Through the work of groups such as the Scottish Forum on Natural Capital, it is becoming easier to value the restoration and protection of Scottish ecosystems for the services they provide to people, but there are still complexities. More evidence is needed on the investment potential of nature-based solution projects. With current uncertainties surrounding the potential returns, private investors can be reluctant to get involved.
For investors and stakeholders to be able to make better informed decisions, we firstly need better quality data to help quantify some of the costs/benefit ratios of protecting and enhancing natural capital through nature-based solutions. Clearly evidencing the value of benefits that flow from these nature based solutions will then attract private investment, and allow for advice and knowledge exchanges.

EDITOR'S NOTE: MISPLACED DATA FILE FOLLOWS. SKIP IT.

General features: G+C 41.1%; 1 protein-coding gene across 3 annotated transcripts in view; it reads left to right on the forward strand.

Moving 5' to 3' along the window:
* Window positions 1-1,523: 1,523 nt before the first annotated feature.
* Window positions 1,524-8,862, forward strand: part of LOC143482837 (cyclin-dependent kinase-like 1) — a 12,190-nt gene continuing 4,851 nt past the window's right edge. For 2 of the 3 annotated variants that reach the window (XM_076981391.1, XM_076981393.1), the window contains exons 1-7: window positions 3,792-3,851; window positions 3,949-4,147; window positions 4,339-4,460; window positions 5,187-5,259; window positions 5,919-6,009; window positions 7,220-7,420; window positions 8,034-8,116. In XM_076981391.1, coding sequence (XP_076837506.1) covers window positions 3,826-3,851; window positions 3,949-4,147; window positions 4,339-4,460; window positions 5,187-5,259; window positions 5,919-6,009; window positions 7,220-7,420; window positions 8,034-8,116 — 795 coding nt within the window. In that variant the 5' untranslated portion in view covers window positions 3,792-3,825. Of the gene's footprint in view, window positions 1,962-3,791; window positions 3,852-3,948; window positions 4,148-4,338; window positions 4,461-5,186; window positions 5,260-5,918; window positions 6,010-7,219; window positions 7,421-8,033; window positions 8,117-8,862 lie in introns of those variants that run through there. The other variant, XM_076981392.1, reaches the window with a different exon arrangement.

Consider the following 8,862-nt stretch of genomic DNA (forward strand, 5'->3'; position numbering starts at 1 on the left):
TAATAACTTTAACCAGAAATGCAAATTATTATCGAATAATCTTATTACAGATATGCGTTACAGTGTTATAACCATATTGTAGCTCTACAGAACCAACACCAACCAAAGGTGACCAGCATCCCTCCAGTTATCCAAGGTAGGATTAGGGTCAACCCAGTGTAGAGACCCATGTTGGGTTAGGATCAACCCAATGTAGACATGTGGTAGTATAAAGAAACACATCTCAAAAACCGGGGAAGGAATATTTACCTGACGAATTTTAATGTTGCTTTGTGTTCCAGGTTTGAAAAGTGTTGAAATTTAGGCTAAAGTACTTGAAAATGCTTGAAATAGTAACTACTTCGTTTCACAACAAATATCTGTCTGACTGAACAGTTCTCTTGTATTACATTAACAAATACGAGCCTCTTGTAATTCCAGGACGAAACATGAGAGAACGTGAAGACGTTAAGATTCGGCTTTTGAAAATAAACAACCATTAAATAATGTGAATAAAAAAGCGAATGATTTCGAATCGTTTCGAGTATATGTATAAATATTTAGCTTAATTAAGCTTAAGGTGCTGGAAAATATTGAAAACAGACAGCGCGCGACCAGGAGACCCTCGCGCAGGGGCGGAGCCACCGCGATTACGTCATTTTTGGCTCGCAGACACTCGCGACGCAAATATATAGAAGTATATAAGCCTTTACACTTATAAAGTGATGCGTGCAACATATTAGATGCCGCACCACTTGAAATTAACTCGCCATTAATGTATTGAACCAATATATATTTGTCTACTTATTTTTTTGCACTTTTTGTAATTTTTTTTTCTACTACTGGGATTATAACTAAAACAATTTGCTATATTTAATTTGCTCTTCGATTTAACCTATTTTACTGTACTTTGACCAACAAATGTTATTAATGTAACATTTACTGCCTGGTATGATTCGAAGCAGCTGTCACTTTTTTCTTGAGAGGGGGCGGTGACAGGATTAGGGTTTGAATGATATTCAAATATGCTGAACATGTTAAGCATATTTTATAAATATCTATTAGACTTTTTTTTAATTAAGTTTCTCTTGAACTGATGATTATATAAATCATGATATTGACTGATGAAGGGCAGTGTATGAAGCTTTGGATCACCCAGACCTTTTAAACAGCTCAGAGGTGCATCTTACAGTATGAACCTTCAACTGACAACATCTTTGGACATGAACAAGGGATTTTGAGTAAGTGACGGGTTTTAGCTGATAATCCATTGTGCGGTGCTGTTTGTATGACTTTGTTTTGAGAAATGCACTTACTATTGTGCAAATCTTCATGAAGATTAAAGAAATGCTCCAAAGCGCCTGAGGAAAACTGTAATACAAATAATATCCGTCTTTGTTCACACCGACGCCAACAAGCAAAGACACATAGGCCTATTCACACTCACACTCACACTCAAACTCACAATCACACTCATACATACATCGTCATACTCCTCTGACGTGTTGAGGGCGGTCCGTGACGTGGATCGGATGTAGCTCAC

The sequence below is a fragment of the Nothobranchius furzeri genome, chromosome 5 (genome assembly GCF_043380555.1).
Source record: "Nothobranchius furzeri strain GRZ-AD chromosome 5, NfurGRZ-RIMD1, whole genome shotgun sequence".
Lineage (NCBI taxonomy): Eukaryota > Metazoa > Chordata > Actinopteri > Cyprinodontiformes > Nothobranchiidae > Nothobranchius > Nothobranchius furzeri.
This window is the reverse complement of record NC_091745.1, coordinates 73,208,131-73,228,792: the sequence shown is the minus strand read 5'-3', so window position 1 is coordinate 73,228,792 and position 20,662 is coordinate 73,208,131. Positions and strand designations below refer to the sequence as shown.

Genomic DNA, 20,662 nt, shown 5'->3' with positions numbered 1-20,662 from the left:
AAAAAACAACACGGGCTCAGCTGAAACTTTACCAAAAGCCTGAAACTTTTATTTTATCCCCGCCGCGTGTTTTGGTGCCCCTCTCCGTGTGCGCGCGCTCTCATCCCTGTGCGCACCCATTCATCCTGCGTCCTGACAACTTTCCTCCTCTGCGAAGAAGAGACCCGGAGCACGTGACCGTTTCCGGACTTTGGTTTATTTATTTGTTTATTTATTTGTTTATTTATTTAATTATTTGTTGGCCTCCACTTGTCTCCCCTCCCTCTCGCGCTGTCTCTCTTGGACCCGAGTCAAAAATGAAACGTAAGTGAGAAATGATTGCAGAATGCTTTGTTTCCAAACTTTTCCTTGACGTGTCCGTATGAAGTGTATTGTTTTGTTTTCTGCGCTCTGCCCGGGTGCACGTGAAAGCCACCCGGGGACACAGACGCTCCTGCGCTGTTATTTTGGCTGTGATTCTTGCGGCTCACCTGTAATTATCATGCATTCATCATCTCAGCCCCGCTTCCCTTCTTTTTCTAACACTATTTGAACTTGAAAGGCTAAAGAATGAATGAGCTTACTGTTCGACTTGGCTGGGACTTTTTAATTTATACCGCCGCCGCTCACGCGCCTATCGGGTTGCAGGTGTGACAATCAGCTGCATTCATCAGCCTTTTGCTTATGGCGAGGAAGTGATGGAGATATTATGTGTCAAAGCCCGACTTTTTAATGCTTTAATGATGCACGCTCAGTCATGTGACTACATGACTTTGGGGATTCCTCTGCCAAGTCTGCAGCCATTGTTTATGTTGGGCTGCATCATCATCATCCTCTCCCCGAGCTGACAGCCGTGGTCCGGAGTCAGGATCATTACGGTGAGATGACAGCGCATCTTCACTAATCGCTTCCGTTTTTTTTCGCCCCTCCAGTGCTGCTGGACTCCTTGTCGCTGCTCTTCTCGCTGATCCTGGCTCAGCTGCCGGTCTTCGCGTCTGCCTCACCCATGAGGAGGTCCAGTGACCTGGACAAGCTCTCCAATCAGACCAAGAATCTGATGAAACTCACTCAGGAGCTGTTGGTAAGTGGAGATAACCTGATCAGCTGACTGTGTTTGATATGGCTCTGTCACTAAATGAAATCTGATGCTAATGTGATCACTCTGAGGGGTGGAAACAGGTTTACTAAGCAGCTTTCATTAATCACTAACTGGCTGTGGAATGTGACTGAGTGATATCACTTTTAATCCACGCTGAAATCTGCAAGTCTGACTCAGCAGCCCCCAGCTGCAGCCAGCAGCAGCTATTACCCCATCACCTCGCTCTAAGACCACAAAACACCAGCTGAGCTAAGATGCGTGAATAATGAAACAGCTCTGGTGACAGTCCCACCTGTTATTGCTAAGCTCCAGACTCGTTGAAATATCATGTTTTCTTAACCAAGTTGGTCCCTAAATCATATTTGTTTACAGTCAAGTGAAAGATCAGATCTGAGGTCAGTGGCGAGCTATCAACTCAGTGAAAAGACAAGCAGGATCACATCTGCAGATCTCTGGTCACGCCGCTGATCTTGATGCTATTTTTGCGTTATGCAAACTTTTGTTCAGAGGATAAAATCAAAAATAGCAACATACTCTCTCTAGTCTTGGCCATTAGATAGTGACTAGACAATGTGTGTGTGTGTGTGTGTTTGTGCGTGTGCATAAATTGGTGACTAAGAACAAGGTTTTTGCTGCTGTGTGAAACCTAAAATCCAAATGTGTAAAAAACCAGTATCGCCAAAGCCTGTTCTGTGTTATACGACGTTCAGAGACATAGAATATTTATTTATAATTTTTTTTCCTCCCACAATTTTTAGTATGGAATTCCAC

Natural capital accounts are one such approach, and can provide robust baseline data, as an important first step to facilitate comprehensive monitoring and to measure progress. Data on how nature-based solution initiatives are achieving targets will then inspire greater confidence in investors and encourage ongoing funding. Data can also be gathered through pilot projects, which can be supported by public funding and present low risk options for private investment to get the ball rolling. Attractive investment strategies should be demonstrated via engagement with market practitioners, environmental NGOs and scientific communities. We must, however also report any failures of projects to avoid making the same mistakes and inspire shared learning.
Secondly, a coherent change in policy is needed across multiple policy areas, including planning and land use, to include nature-based solutions as a necessary consideration, for example, so that new climate change adaptation projects consider nature-based solutions, rather than defaulting to grey infrastructure. This would pave the way for new, innovative investment opportunities as well as develop a portfolio of nature-based solution ideas. Policymakers should incentivise nature-based solutions at scale though supportive planning and licencing regulations and enforcement to avoid poor quality, possibly damaging projects.